U.S. Supreme Court | KUOW News and Information

U.S. Supreme Court

Updated at 2:47 p.m. ET

Judge Neil Gorsuch was confirmed Friday as the 113th justice to serve on the nation's highest court. The final vote was 54-45, mostly along party lines.

Thursday is the day the judicial filibuster in the Senate is scheduled to die. There hasn't been much of an effort to save it, but there have been a lot of lamentations for the slow demise of the World's Greatest Deliberative Body (WGDB), otherwise known as the U.S. Senate.

Here are five insights into what the death of the judicial filibuster means:

1. The winners and losers

President Donald Trump shakes hands with 10th U.S. Circuit Court of Appeals Judge Neil Gorsuch, his choice for Supreme Court associate justice in the East Room of the White House in Washington, Tuesday, Jan. 31, 2017.
AP Photo/Carolyn Kaster

Bill Radke talks to New York Times Magazine staff writer Emily Bazelon about the Senate vote on Judge Neil Gorsuch and what it means now that Senate Democrats are threatening to filibuster the the vote. 

After a day of statements, Tuesday's Supreme Court confirmation hearing was all about answers. Judge Neil Gorsuch was careful in his responses to Senate Judiciary Committee members, but there were still a number of insights that marked the day. Read our full Day 2 coverage here. These are five highlights:

President Donald Trump speaks in the East Room of the White House in Washington, Tuesday, Jan. 31, 2017, to announce Judge Neil Gorsuch as his nominee for the Supreme Court. Gorsuch stands with his wife Louise.
AP Photo/Carolyn Kaster

Starting Tuesday morning, NPR Politics team cover the Senate Judiciary Committee's hearings on the nomination of Judge Neil Gorsuch to the U.S. Supreme Court.

With security at the U.S.-Mexico border at the center of a seething controversy, the justices of the U.S. Supreme Court seemed torn at oral arguments on Tuesday — torn between their sense of justice and legal rules that until now have protected U.S. Border Patrol agents from liability in cross-border shootings.

The Washington State Supreme Court has unanimously ruled that a florist who declined to do flowers for a same-sex wedding broke the state’s anti-discrimination law. But the same-sex couple who won the case, isn’t celebrating too enthusiastically just yet.

The highest court in Washington state says a florist violated the state's anti-discrimination law when she refused to provide floral services to a gay couple.

Is Thunderpussy too offensive to trademark?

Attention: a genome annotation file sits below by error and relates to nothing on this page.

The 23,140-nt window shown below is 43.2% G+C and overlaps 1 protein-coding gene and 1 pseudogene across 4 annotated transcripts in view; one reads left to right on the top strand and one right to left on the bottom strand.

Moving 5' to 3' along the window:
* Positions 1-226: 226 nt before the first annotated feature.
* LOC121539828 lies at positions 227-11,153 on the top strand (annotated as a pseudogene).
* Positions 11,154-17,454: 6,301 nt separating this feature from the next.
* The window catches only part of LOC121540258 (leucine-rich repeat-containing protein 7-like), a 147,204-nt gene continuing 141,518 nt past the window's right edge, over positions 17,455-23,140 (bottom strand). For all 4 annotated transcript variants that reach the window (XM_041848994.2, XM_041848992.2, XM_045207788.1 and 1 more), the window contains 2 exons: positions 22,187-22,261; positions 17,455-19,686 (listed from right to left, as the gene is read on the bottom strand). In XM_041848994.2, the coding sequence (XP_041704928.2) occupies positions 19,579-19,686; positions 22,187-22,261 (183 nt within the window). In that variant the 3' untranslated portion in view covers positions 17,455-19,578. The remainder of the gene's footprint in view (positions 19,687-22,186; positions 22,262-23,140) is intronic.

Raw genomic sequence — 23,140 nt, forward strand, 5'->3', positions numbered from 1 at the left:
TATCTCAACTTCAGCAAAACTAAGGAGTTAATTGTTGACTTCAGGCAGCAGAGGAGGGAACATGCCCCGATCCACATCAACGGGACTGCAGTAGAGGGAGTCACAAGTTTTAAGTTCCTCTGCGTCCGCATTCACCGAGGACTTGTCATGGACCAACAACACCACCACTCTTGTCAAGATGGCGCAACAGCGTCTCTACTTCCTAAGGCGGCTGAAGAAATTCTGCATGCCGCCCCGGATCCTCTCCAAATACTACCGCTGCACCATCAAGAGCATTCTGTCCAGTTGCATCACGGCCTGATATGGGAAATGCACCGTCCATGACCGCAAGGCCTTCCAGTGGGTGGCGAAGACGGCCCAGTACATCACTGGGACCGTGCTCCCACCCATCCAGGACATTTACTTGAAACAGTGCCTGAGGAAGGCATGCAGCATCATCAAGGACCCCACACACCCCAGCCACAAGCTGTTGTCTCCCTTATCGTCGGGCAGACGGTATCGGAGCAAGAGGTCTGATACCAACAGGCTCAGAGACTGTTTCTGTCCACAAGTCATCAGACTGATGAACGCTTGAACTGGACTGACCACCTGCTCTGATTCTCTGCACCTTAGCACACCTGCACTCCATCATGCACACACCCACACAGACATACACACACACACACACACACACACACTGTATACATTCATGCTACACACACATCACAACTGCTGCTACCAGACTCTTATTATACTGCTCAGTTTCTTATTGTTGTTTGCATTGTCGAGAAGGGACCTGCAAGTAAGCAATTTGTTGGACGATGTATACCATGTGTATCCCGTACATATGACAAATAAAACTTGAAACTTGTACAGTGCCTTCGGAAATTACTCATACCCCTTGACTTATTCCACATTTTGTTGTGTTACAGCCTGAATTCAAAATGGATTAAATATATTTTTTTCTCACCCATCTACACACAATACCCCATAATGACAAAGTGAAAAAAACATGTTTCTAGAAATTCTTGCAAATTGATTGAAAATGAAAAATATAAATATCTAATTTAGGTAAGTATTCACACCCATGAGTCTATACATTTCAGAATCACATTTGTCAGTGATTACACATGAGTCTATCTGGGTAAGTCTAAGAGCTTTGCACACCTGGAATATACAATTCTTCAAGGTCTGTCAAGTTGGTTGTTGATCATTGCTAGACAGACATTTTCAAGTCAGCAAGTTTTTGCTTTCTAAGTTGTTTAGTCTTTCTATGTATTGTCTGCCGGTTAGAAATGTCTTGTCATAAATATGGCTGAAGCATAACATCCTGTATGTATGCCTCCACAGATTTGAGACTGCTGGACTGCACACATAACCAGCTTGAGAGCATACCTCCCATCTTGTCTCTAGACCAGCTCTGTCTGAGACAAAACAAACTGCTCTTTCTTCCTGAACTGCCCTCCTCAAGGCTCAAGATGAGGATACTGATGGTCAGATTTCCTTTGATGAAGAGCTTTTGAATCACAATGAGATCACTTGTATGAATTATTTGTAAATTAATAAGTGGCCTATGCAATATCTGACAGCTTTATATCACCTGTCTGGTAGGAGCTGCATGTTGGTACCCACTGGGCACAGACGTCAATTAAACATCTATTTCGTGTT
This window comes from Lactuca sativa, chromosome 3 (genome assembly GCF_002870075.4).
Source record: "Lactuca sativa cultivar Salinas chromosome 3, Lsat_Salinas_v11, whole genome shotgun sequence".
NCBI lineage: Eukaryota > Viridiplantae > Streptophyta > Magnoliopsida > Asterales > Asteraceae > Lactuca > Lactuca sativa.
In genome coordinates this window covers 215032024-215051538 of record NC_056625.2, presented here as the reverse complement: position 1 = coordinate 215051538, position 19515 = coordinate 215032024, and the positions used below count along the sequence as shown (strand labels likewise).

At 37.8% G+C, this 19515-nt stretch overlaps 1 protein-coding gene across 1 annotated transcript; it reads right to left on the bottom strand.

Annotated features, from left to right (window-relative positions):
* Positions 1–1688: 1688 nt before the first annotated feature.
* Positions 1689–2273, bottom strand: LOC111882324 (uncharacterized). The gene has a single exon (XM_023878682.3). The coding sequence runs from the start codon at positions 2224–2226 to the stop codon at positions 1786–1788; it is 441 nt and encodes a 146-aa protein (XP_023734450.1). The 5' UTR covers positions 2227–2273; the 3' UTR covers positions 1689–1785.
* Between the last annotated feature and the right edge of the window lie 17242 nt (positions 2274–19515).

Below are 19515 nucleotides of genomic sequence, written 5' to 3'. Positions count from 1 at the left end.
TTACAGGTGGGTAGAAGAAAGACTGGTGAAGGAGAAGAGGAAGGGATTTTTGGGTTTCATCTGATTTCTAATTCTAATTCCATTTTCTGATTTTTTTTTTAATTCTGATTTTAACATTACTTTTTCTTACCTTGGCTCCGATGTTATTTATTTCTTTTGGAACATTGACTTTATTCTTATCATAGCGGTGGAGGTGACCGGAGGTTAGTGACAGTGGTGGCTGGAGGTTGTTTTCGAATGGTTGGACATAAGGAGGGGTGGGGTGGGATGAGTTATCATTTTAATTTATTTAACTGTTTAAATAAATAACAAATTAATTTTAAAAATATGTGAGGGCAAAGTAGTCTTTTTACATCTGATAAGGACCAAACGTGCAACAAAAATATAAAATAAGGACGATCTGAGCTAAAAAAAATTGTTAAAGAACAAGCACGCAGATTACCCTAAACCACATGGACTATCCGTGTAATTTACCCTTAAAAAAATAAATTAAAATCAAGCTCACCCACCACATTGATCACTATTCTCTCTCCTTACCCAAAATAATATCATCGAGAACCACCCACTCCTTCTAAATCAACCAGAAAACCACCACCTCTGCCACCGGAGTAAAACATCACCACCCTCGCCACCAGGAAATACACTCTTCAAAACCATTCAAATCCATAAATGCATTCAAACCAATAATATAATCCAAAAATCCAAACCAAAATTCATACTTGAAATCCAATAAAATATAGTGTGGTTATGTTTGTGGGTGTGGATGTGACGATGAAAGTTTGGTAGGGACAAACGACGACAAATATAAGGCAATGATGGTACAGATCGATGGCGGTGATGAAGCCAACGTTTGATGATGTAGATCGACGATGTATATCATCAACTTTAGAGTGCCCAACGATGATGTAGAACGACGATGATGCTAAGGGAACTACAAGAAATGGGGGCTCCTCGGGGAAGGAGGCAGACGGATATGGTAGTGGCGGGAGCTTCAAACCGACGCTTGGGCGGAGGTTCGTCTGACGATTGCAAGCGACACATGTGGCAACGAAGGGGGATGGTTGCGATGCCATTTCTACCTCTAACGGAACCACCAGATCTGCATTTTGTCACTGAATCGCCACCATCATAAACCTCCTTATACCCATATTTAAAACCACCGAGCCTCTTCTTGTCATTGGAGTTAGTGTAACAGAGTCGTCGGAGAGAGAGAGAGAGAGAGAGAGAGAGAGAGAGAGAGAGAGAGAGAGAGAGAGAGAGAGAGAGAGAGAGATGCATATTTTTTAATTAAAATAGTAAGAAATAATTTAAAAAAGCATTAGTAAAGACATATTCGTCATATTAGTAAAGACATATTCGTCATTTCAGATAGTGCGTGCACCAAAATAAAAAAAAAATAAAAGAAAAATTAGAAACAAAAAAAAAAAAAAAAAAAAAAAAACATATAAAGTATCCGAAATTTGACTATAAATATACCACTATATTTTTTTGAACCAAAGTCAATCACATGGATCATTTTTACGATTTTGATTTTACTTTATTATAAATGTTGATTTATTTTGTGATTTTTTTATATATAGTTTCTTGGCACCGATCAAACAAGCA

Feb 13, 2017

Bill Radke talks to Molly Sides and Leah Julius of the Seattle band Thunderpussy and their struggle to trademark a name that the federal government has deemed too offensive. A case currently in the Supreme Court will determine if their name, among others, will be given trademark status. The members discuss why a trademark is so important, the misconceptions about their name and why they struggle with other names, such as the Washington Redskins, that would also benefit from this ruling.  

Bill Radke talks with Emily Bazelon about the ongoing court battle over President Trump's immigration and refugee travel ban. Bazelon is a staff writer for the New York Times Magazine and a senior research scholar at Yale Law School.

When the country elects a Republican president, and there's an opening on the U.S. Supreme Court, that president will nominate a conservative to fill the seat. The question is: What kind of a conservative?

There are different kinds of conservative judges, from the pragmatist to the originalist. Judge Neil Gorsuch, President Trump's nominee, is a self-proclaimed originalist.

President Donald Trump shakes hands with 10th U.S. Circuit Court of Appeals Judge Neil Gorsuch, his choice for Supreme Court associate justice in the East Room of the White House in Washington, Tuesday, Jan. 31, 2017.
AP Photo/Carolyn Kaster

Bill Radke talks to Jessica Taylor, lead digital political reporter for NPR, about President Donald Trump's nomination of Judge Neil Gorsuch to fill the empty seat on the Supreme Court. 

President Trump has two words of advice for Mitch McConnell when it comes to confirming Supreme Court nominee Neil Gorsuch: "Go nuclear."

Trump was referring to the so-called nuclear option, whereby the Senate leader would change the chamber's rules to prevent Democrats from filibustering the nominee.

President Trump has selected federal appeals court Judge Neil Gorsuch to fill a Supreme Court seat that has sat vacant for nearly a year, setting up a blockbuster confirmation hearing that could put the new White House's domestic political agenda on trial in the U.S. Senate.

Updated at 10:15 p.m. ET

President Trump has nominated conservative favorite Judge Neil Gorsuch to succeed the late Justice Antonin Scalia on the Supreme Court.

"Judge Gorsuch has a superb intellect, an unparalleled legal education, and a commitment to interpreting the Constitution according to its text. He will make an incredible justice as soon as the Senate confirms him," Trump said in announcing his pick.

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